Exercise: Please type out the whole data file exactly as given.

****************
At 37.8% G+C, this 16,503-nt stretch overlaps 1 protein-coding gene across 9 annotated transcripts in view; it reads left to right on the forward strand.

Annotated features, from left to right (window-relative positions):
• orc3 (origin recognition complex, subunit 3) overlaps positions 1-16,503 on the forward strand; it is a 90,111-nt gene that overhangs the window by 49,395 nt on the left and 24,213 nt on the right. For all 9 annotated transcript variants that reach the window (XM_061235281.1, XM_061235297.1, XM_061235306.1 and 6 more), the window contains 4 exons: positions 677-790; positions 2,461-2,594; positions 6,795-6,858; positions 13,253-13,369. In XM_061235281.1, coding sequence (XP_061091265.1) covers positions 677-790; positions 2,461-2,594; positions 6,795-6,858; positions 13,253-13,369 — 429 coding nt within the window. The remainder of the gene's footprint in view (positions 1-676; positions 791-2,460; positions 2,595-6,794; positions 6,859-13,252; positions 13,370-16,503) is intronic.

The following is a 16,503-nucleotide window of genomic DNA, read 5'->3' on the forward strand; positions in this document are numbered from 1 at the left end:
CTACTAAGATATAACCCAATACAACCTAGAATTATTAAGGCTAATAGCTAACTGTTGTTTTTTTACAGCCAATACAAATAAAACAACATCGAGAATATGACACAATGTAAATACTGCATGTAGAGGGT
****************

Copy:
At 37.8% G+C, this 16,503-nt stretch overlaps 1 protein-coding gene across 9 annotated transcripts in view; it reads left to right on the forward strand.

Annotated features, from left to right (window-relative positions):
• orc3 (origin recognition complex, subunit 3) overlaps positions 1-16,503 on the forward strand; it is a 90,111-nt gene that overhangs the window by 49,395 nt on the left and 24,213 nt on the right. For all 9 annotated transcript variants that reach the window (XM_061235281.1, XM_061235297.1, XM_061235306.1 and 6 more), the window contains 4 exons: positions 677-790; positions 2,461-2,594; positions 6,795-6,858; positions 13,253-13,369. In XM_061235281.1, coding sequence (XP_061091265.1) covers positions 677-790; positions 2,461-2,594; positions 6,795-6,858; positions 13,253-13,369 — 429 coding nt within the window. The remainder of the gene's footprint in view (positions 1-676; positions 791-2,460; positions 2,595-6,794; positions 6,859-13,252; positions 13,370-16,503) is intronic.

The following is a 16,503-nucleotide window of genomic DNA, read 5'->3' on the forward strand; positions in this document are numbered from 1 at the left end:
CTACTAAGATATAACCCAATACAACCTAGAATTATTAAGGCTAATAGCTAACTGTTGTTTTTTTACAGCCAATACAAATAAAACAACATCGAGAATATGACACAATGTAAATACTGCATGTAGAGGGT